Tuesday, July 20, 2010

St. Louis Is a World-Class City

By Charles D. Schmitz
Posted: June 30, 2010

St. Louis is a world-class city, of that I have no doubt. But the truth is, the perception of St. Louis does not equal that reality, and we need to fix that. The solution may be simpler than you think. It is time to change the perception of our town — both internally and externally.

As a behavioral/social scientist who has studied people, relationships and perceptions for nearly four decades, I know that the perception of something can be far more powerful than its reality. Perception is reality. Change the perception, change the reality.

In mid-June, I had the pleasure of participating in the annual St. Louis Regional Chamber and Growth Association leadership trip. This year they visited Indianapolis. It was clear from the opening meeting that the Indy community had learned its talking points. The one refrain that we heard over and over went something like this:

"Indianapolis is the 14th most populated city in the United States." However, when I looked out the window of the various venues I kept saying to myself, "This place doesn't look like the 14th largest city!" I look out at St. Louis and its multiple skylines all the time and think to myself, "This is a big city!"

So the question of the day is this: Why are we the 53rd largest city in the United States and Indy the 14th largest city? And trust me on this. The "14th largest city" refrain is an impressive talking point. The "53rd largest city" refrain makes us sound like a third-class city.

Now, let's get to the truth of the matter. Indy and Marion County, Ind., merged in meaningful ways in 1970 to become the "City of Indianapolis." Voila, instant 14th largest city. And guess what, it is working for them. Think of all the positive publicity they are getting from that simple act. And before readers start getting all upset about the loss of local autonomy, Marion County and the City of Indianapolis became a city and they still have multiple school districts and municipalities.

If we merged St. Louis City and County, we would be the seventh largest city in the United States. Yes, seventh. And friends, let's face it, when we walk down the streets of any city in the world and someone asks us where we are from, we always answer St. Louis. Why? Because we are St. Louis. That's our global identity. And make no mistake about it, it is in our best interests to tell it like it is — we are the seventh largest city in the United States.

If we simply got everyone on board to do the half-dozen things we needed to merge St. Louis City and County into one large city, without losing the individual identities of our many municipalities, the Top 10 Cities in the United States by population would be as follows:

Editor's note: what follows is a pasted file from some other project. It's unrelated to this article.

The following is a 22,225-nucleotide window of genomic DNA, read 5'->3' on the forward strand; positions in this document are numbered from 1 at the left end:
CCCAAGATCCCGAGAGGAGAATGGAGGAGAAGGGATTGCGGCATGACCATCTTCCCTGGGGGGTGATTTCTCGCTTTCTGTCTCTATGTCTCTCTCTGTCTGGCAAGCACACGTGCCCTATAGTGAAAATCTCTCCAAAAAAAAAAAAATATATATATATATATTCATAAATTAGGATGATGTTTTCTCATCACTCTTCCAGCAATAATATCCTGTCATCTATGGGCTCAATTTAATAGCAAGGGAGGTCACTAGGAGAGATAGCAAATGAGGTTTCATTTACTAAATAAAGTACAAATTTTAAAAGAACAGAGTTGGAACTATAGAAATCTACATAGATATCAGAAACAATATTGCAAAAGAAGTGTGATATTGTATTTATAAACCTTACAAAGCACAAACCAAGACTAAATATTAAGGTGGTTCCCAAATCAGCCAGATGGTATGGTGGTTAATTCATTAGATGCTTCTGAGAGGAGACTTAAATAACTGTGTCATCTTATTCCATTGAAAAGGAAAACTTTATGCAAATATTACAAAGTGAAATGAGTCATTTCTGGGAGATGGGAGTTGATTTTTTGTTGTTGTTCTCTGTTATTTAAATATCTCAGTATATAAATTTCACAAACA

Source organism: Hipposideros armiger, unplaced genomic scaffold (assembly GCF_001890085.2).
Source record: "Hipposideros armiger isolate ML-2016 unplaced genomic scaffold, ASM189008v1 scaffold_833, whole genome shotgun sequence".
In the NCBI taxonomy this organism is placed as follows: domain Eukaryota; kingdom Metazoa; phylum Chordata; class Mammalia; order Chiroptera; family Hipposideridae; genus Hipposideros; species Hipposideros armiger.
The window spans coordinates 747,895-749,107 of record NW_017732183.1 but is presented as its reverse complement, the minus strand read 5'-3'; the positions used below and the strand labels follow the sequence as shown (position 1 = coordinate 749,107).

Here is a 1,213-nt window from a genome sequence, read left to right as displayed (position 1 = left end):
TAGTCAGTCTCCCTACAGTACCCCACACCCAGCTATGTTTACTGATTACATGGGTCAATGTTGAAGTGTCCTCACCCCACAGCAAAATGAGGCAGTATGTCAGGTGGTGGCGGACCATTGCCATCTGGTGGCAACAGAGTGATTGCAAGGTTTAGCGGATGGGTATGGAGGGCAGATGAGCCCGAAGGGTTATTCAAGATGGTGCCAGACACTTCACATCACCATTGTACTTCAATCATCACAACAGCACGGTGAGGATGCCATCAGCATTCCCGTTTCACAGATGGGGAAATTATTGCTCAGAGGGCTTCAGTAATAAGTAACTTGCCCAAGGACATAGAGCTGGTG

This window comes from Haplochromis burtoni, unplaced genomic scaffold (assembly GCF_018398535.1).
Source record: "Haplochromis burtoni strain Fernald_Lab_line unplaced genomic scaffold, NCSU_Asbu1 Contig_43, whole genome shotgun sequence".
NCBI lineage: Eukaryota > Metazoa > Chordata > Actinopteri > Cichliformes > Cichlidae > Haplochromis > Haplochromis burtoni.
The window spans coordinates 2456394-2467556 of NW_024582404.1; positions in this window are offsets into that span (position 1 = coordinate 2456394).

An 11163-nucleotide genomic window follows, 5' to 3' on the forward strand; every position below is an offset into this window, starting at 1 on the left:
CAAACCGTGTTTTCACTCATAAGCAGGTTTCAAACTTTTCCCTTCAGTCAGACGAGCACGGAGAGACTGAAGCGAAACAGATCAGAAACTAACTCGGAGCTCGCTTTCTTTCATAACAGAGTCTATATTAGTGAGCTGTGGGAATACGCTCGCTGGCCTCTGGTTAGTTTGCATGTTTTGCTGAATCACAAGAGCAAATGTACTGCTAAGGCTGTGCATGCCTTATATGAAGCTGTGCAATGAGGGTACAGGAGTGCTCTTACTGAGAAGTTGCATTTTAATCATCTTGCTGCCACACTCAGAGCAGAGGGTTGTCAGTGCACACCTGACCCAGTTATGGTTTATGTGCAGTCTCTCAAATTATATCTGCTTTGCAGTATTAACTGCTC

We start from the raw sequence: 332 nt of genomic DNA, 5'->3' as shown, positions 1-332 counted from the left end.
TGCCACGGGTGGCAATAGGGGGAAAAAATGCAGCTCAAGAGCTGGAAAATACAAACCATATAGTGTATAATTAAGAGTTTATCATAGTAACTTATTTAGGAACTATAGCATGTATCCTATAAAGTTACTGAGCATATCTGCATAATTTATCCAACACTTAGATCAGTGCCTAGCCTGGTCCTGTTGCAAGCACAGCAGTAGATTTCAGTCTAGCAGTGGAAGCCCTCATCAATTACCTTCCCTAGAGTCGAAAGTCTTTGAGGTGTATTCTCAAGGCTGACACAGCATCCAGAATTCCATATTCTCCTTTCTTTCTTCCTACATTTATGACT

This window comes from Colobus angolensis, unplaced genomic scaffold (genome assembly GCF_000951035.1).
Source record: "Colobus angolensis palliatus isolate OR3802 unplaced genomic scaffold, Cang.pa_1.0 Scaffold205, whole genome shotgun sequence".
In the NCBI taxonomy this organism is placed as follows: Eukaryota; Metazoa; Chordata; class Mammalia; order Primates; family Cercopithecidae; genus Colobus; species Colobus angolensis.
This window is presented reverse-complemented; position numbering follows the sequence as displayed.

1. New York City

2. Los Angeles

3. Chicago

4. Houston

5. Phoenix

6. Philadelphia

7. St. Louis

8. San Antonio

9. San Diego

10. Dallas

Being a Top 10 City changes the world's perception of who we are and will bring opportunities our way that we could only have dreamed about.  And here's a few final thoughts: Folks say we have a high crime rate in "St. Louis." Not so. The combination of St. Louis City and County actually leaves us with a crime rate that is relatively low among large metro areas.

Some folks say we have a high dropout rate and poor schools. Not so. Our overall dropout rates are lower and our schools are better than the national average. All of the negative rankings about St. Louis change to the positive with the combining of City and County. This is an important residual. It encourages people to come here, holds people here, causes others to invest in us and makes all things become possible.

Change the perception, change the reality. In the world we live in, our failure to do this simple act will relegate us to the ash heap of history. On the other hand, merging the city and county into a "city" as defined by the U.S. Census Bureau, will increase our status, bring us unimaginable opportunities and change the perception that we are a third-rate city with a rank of 53 to our deserved lofty ranking of seven.

The choice is ours.

Charles D. Schmitz is a dean and professor in College of Education at University of Missouri-St. Louis.


  1. Anonymous10:29 PM

    Consolidation discussions must be put onto the table. St. Louis and St. Louis County must reach to a higher level.

  2. Anonymous6:52 PM

    If I see a consolidation of St Louis County and the city as a possibility, I will sell everything I own in St Louis County and get the hell out to a state with no state income tax, where the local government regulations are less and live happily everafter, thank you!

  3. Anonymous5:29 PM

    I spent a lot of time in Indianapolis on business. It is a nice small town with a big attitude. In reality Indy is a big race track and a big joke.

  4. Anonymous12:55 PM

    The people for this are nothing more than a bunch of liberal Democrats.